Salmoning etiquette

October 21, 2013

Or, rules for breaking the rules.

(A definition of bike salmoning.)

When I go grocery shopping I often ride to Fresh Pond Mall in Cambridge. Getting there on Concord Avenue is easy; there’s a nice cycle track that’s almost entirely unbroken, adjacent to a sidewalk, together they are 12 feet wide.

Unfortunately, on the return I’m supposed to ride on the other side; the “cycle track” there is cut by many driveways, usually full of dirt and debris, and just plain less pleasant. So instead, I salmon on the nice side. I have a two-part logic to justify this. First, 12 feet wide is the same width as the Minuteman Trail (in places the trail is only 10 feet), which accommodates bidirectional walking and cycling with only an instruction to “keep right” (which is even vaguely followed), so it should be possible here, too. However, because some Bright Boy at the Cambridge Planner’s office decided to invent their own rules and post them (and even encode them in asphalt and concrete), people often follow posted rules that make suboptimal use of the space. Second, I have rules for breaking rules that make it “okay” (okay if you subscribe to my rules, that is).

Rule #1 is that when salmoning, you yield to everything, because you’re breaking the rules.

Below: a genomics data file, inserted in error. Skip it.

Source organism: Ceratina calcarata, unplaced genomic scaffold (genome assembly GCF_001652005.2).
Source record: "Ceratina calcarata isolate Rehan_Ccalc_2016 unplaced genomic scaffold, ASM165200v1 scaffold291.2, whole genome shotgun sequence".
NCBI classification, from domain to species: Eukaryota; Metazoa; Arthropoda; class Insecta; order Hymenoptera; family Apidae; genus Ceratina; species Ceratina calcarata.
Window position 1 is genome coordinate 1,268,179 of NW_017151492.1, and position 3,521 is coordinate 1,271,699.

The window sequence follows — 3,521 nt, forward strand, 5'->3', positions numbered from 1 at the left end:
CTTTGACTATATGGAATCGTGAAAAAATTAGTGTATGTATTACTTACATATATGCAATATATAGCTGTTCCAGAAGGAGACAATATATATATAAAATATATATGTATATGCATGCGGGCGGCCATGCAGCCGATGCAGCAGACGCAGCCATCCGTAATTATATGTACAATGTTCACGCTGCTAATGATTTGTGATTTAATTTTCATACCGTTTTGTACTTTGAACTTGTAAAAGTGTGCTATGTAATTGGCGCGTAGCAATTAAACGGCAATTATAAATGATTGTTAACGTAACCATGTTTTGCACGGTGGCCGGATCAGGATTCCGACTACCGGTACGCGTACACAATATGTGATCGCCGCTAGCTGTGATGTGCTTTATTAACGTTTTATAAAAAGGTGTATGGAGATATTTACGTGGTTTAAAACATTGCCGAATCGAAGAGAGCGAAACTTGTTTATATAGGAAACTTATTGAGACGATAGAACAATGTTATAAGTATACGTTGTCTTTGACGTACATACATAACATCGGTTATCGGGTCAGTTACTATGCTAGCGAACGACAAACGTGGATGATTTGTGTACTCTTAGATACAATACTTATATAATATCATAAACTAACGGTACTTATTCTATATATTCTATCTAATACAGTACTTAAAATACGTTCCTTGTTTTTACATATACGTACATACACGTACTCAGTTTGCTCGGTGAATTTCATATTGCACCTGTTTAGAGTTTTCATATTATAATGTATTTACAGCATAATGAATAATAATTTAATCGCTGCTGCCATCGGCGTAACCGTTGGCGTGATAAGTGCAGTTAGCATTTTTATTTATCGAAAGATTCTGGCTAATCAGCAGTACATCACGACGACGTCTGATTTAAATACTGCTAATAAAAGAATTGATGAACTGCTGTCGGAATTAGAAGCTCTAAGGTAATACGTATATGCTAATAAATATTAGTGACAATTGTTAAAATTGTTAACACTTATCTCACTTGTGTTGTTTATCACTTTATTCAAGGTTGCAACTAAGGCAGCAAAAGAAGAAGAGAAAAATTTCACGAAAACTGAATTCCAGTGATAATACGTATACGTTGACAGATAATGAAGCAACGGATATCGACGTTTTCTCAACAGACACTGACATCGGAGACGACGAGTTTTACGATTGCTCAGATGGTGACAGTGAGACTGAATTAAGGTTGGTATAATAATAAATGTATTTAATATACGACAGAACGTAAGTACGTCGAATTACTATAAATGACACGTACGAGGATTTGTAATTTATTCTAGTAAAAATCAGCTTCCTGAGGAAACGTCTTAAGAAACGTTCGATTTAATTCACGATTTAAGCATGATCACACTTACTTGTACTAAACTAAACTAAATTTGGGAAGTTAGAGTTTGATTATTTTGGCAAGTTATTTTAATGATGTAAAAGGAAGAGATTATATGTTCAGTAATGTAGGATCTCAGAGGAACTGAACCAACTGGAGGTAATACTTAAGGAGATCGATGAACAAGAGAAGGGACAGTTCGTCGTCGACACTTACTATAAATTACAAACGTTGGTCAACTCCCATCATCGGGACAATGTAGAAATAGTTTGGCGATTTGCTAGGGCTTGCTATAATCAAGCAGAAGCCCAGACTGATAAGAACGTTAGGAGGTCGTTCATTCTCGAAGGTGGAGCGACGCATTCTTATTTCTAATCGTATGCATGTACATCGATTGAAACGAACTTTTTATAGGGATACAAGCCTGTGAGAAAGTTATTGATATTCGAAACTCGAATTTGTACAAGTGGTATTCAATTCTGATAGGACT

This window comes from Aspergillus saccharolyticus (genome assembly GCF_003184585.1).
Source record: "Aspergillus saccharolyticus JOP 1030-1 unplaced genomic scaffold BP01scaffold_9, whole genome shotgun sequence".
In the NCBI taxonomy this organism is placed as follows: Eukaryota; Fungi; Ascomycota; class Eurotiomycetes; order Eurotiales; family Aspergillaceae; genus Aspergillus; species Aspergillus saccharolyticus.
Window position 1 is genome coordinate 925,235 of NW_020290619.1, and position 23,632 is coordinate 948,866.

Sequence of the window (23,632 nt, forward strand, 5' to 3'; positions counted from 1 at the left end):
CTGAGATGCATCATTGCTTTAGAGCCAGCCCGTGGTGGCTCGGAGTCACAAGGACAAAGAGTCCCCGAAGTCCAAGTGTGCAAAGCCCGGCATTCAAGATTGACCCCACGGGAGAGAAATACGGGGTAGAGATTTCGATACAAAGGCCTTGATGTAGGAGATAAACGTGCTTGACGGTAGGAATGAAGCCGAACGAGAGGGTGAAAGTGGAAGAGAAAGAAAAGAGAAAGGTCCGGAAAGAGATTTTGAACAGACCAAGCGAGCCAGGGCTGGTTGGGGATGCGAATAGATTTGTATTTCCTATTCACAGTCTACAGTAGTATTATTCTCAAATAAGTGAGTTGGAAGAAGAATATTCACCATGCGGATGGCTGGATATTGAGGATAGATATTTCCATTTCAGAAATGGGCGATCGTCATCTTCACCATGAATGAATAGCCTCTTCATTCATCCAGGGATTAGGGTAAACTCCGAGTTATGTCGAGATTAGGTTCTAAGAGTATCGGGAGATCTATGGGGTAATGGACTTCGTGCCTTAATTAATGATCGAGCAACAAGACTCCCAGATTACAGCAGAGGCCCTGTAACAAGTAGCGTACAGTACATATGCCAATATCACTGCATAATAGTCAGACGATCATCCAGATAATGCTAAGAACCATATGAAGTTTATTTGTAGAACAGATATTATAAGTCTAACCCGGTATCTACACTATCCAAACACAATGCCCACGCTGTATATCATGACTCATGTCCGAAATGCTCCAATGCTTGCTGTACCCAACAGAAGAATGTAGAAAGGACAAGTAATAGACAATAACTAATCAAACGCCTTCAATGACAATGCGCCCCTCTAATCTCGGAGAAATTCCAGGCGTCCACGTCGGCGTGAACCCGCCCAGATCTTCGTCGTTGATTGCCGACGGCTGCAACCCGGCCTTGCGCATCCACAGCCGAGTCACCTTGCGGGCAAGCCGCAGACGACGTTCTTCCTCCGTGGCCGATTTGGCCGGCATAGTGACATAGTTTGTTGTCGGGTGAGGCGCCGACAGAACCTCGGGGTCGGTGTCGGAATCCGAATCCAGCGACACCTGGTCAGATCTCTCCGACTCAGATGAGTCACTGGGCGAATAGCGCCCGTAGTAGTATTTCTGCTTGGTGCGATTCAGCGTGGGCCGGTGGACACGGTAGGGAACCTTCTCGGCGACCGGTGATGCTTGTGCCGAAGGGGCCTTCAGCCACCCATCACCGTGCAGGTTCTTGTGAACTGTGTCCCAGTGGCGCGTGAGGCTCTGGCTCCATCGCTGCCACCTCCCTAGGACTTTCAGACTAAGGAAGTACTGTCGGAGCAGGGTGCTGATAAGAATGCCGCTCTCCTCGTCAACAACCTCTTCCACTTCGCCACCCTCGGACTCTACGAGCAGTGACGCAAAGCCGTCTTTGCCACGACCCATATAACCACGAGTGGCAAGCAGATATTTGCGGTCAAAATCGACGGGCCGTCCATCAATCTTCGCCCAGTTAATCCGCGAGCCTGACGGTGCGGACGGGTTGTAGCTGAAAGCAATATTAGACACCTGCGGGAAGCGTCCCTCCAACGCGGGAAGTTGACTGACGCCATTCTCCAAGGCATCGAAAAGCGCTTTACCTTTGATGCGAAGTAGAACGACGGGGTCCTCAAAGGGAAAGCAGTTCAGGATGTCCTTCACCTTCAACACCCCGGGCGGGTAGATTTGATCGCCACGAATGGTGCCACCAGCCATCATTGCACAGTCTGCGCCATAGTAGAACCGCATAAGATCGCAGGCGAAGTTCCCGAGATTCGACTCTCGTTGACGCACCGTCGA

Rule #2 is that other people should not even imagine that they need to break the rules to accommodate your breaking the rules.

Rule #3 is that when in doubt, give priority and deference to pedestrians; if any crash should occur, it’s not the pedestrian bringing energy and momentum to the crash.

Rule #4 is that you can stop if it is necessary to maintain rules 1-3.

So, normally you ride in the cycle track, not the walkway, since pedestrians should not even need to think about what you might do. If there’s an oncoming bicycle, no pedestrians, then you use the walkway, leaving plenty of room for the bike. If there’s oncoming bike AND pedestrians, then you stop, in the walkway (now you are a pedestrian, and you are where you belong) till the traffic clears. And if there’s an oncoming bicycle in the walkway, maybe you stop, because two wrongs not only doesn’t make a right, it does make the chances of a crash through misunderstanding a good deal higher.

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